Barry Kerollis found himself in a health insurance conundrum after leaving his job with Pacific Northwest Ballet in 2011. He joined a contemporary ballet company that did not provide insurance, so he continued his PNB coverage through COBRA for $520 a month, with $30 copays. But then he got injured. “I couldn’t afford to pay for my physical therapy because I was paying for my insurance,” says Kerollis, who is now a freelance dancer, choreographer and teacher.
Although Kerollis eventually got a $150-a-month plan that covers physical therapy and chiropractor visits, the policy includes a $50 monthly fee for his asthma—something considered a preexisting condition by some insurers.
Kerollis’ health insurance woes are common among dance professionals. However, with much of the Affordable Care Act phased in this month, the public has a bevy of new health benefit opportunities. The new law requires insurance companies selling policies through state or federal “exchanges” to abide by specific consumer protections. Those include no discrimination based on preexisting conditions, no lifetime limits or restrictive annual limits and free preventative care, such as mammograms and birth control.
“Freelance professional dancers or those who work for companies that don’t offer coverage is exactly the type of group the ACA is meant for,” says Sarah Dash, a research fellow at Georgetown University’s Health Policy Institute.
But the law has a catch: It requires everyone in the U.S. to have health insurance this year and will penalize those who don’t get a policy with a $95 fee or about 1 percent of their income, whichever is greater, when filing 2014 taxes. The penalties will also rise each year. Open enrollment ends March 31—a date that applies to purchases made through the state and federal exchanges or directly with private insurance providers.
“I encourage dance professionals to at least make an informed decision, and if you choose to take the penalty, do it after having shopped around,” says Amy Fitterer, executive director of Dance/USA, a national service organization for professional dance.
Going to the Marketplace
The ACA created the Health Insurance Marketplace, a.k.a. the exchanges, at healthcare.gov. This site, for all its well-reported glitches, allows individuals and small businesses to search for and purchase health insurance coverage in different levels (bronze, silver, gold and platinum). An application can be submitted online, by mail or by phone, and you can then see what policies are available, purchase one and learn whether you are eligible for any income-based subsidies.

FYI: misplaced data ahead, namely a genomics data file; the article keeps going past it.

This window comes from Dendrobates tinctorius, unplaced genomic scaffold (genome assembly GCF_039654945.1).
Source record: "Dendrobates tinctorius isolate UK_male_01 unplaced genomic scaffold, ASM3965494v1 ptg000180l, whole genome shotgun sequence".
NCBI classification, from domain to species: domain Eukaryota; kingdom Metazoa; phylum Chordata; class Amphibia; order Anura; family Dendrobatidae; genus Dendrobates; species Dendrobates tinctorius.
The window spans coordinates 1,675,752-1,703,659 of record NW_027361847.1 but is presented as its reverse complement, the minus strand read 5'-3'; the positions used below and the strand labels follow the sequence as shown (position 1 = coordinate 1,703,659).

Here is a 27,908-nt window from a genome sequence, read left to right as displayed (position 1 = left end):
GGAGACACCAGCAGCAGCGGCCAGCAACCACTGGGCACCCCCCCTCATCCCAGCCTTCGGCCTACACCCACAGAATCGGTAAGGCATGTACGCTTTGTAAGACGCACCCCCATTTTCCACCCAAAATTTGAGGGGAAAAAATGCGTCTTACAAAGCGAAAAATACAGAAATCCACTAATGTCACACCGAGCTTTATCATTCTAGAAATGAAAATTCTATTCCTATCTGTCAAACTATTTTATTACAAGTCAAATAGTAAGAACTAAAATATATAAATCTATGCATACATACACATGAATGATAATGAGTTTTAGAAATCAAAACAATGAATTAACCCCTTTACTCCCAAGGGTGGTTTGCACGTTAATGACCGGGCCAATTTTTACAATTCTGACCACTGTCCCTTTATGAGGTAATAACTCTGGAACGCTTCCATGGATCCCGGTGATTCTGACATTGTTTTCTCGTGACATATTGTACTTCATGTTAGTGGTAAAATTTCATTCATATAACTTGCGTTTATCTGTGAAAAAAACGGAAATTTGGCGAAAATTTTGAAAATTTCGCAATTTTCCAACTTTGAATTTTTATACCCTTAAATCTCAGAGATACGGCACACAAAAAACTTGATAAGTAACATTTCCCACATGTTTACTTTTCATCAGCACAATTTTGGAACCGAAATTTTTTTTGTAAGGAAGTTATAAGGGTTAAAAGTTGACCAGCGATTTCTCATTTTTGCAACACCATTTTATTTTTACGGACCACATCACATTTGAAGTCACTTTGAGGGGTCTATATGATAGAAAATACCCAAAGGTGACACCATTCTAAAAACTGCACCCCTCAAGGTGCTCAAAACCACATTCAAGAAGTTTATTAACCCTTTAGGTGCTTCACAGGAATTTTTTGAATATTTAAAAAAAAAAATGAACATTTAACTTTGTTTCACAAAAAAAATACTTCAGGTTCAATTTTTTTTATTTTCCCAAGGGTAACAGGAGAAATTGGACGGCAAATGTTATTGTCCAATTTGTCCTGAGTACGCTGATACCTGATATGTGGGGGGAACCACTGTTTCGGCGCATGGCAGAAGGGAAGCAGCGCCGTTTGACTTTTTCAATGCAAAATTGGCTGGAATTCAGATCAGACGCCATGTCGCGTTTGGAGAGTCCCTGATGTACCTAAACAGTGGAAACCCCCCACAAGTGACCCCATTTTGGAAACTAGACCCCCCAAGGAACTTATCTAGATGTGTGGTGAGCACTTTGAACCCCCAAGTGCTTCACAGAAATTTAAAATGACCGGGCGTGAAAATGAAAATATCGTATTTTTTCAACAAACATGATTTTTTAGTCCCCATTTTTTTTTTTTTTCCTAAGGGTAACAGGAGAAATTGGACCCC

This year, 16 states (including ones with major dance centers like California, New York and Nevada) and Washington, DC will launch their own marketplaces. The remaining states opted for the federal government to run their exchanges either fully or partially. All exchanges can be reached through healthcare.gov.
“The exchanges provide more comprehensive information about the plans that are available than any other single source,” says Adam Huttler, founder and executive director of Fractured Atlas, a national nonprofit arts service organization. “Having said that, there’s a lot of confusion and misinformation out there.”
One item to note is that only through an exchange is it possible to get lower costs on monthly premiums through tax credits. These can bring the cost of a plan down to as little as $50 a month. For a single person buying an individual plan, the income range for tax credit eligibility is $11,490 to $45,960. “The median income for dancers, just looking at U.S. Census data, is about $21,000 a year or $27,000 for those employed full-time, which means as a whole, dancers are going to get some significant help through tax credits,” Dash says. Depending on which state a dancer lives in, if she makes less than $15,856 a year, she may be eligible for Medicaid.
“The Affordable Care Act is not a magic bullet, but it does greatly improve the access and affordability of health insurance for dancers,” says Huttler, who notes that for the past decade, Fractured Atlas had directly enrolled artists in health insurance plans. “We helped artists understand their needs and options and get the most appropriate coverage. But that was a labor-intensive process and we couldn’t help everyone, so I’m very glad that we’re no longer needed.”